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Classification loss for observations not used in training



L = kfoldLoss(CVMdl) returns the cross-validated classification losses obtained by the cross-validated, binary, linear classification model CVMdl. That is, for every fold, kfoldLoss estimates the classification loss for observations that it holds out when it trains using all other observations.

L contains a classification loss for each regularization strength in the linear classification models that compose CVMdl.


L = kfoldLoss(CVMdl,Name,Value) uses additional options specified by one or more Name,Value pair arguments. For example, indicate which folds to use for the loss calculation or specify the classification-loss function.

Input Arguments

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Cross-validated, binary, linear classification model, specified as a ClassificationPartitionedLinear model object. You can create a ClassificationPartitionedLinear model using fitclinear and specifying any one of the cross-validation, name-value pair arguments, for example, CrossVal.

To obtain estimates, kfoldLoss applies the same data used to cross-validate the linear classification model (X and Y).

Name-Value Arguments

Specify optional pairs of arguments as Name1=Value1,...,NameN=ValueN, where Name is the argument name and Value is the corresponding value. Name-value arguments must appear after other arguments, but the order of the pairs does not matter.

Before R2021a, use commas to separate each name and value, and enclose Name in quotes.

Fold indices to use for classification-score prediction, specified as the comma-separated pair consisting of 'Folds' and a numeric vector of positive integers. The elements of Folds must range from 1 through CVMdl.KFold.

Example: 'Folds',[1 4 10]

Data Types: single | double

Loss function, specified as the comma-separated pair consisting of 'LossFun' and a built-in loss function name or function handle.

  • The following table lists the available loss functions. Specify one using its corresponding character vector or string scalar.

    "binodeviance"Binomial deviance
    "classifcost"Observed misclassification cost
    "classiferror"Misclassified rate in decimal
    "exponential"Exponential loss
    "hinge"Hinge loss
    "logit"Logistic loss
    "mincost"Minimal expected misclassification cost (for classification scores that are posterior probabilities)
    "quadratic"Quadratic loss

    'mincost' is appropriate for classification scores that are posterior probabilities. For linear classification models, logistic regression learners return posterior probabilities as classification scores by default, but SVM learners do not (see predict).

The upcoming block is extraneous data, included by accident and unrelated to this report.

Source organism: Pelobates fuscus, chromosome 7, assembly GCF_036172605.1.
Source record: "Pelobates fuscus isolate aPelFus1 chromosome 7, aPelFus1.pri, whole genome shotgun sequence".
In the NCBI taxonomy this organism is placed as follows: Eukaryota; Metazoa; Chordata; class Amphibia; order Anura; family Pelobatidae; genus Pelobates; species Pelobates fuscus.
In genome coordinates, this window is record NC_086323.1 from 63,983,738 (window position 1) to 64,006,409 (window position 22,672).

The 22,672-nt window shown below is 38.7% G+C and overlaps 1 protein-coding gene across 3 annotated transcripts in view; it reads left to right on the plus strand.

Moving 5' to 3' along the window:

• Specify your own function using function handle notation.

    Let n be the number of observations in X and K be the number of distinct classes (numel(Mdl.ClassNames), Mdl is the input model). Your function must have this signature

    lossvalue = lossfun(C,S,W,Cost)

    • The output argument lossvalue is a scalar.

    • You choose the function name (lossfun).

    • C is an n-by-K logical matrix with rows indicating which class the corresponding observation belongs. The column order corresponds to the class order in Mdl.ClassNames.

      Construct C by setting C(p,q) = 1 if observation p is in class q, for each row. Set all other elements of row p to 0.

    • S is an n-by-K numeric matrix of classification scores. The column order corresponds to the class order in Mdl.ClassNames. S is a matrix of classification scores, similar to the output of predict.

    • W is an n-by-1 numeric vector of observation weights. If you pass W, the software normalizes them to sum to 1.

    • Cost is a K-by-K numeric matrix of misclassification costs. For example, Cost = ones(K) - eye(K) specifies a cost of 0 for correct classification, and 1 for misclassification.

    Specify your function using 'LossFun',@lossfun.

Data Types: char | string | function_handle

Loss aggregation level, specified as the comma-separated pair consisting of 'Mode' and 'average' or 'individual'.

'average'Returns losses averaged over all folds
'individual'Returns losses for each fold

Example: 'Mode','individual'

Output Arguments

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Cross-validated classification losses, returned as a numeric scalar, vector, or matrix. The interpretation of L depends on LossFun.

Let R be the number of regularizations strengths is the cross-validated models (stored in numel(CVMdl.Trained{1}.Lambda)) and F be the number of folds (stored in CVMdl.KFold).

  • If Mode is 'average', then L is a 1-by-R vector. L(j) is the average classification loss over all folds of the cross-validated model that uses regularization strength j.

  • Otherwise, L is an F-by-R matrix. L(i,j) is the classification loss for fold i of the cross-validated model that uses regularization strength j.

To estimate L, kfoldLoss uses the data that created CVMdl (see X and Y).


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Load the NLP data set.

load nlpdata

X is a sparse matrix of predictor data, and Y is a categorical vector of class labels. There are more than two classes in the data.

The models should identify whether the word counts in a web page are from the Statistics and Machine Learning Toolbox™ documentation. So, identify the labels that correspond to the Statistics and Machine Learning Toolbox™ documentation web pages.

Ystats = Y == 'stats';